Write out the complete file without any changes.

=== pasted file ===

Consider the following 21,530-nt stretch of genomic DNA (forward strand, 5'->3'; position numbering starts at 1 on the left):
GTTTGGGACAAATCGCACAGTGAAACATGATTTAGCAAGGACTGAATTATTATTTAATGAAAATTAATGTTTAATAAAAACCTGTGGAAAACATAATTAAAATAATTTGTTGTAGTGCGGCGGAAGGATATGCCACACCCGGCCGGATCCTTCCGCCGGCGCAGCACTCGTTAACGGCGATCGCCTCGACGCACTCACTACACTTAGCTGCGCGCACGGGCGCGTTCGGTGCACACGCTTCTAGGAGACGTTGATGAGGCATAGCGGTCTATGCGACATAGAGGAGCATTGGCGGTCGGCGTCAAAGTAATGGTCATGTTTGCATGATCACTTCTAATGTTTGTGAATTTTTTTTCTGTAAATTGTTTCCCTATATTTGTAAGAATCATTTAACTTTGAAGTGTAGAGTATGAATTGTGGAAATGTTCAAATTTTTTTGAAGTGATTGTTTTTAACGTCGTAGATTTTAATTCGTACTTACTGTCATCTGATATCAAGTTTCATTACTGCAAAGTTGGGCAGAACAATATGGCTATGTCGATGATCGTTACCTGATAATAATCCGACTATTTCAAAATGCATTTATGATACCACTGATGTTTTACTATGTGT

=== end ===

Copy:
Consider the following 21,530-nt stretch of genomic DNA (forward strand, 5'->3'; position numbering starts at 1 on the left):
GTTTGGGACAAATCGCACAGTGAAACATGATTTAGCAAGGACTGAATTATTATTTAATGAAAATTAATGTTTAATAAAAACCTGTGGAAAACATAATTAAAATAATTTGTTGTAGTGCGGCGGAAGGATATGCCACACCCGGCCGGATCCTTCCGCCGGCGCAGCACTCGTTAACGGCGATCGCCTCGACGCACTCACTACACTTAGCTGCGCGCACGGGCGCGTTCGGTGCACACGCTTCTAGGAGACGTTGATGAGGCATAGCGGTCTATGCGACATAGAGGAGCATTGGCGGTCGGCGTCAAAGTAATGGTCATGTTTGCATGATCACTTCTAATGTTTGTGAATTTTTTTTCTGTAAATTGTTTCCCTATATTTGTAAGAATCATTTAACTTTGAAGTGTAGAGTATGAATTGTGGAAATGTTCAAATTTTTTTGAAGTGATTGTTTTTAACGTCGTAGATTTTAATTCGTACTTACTGTCATCTGATATCAAGTTTCATTACTGCAAAGTTGGGCAGAACAATATGGCTATGTCGATGATCGTTACCTGATAATAATCCGACTATTTCAAAATGCATTTATGATACCACTGATGTTTTACTATGTGT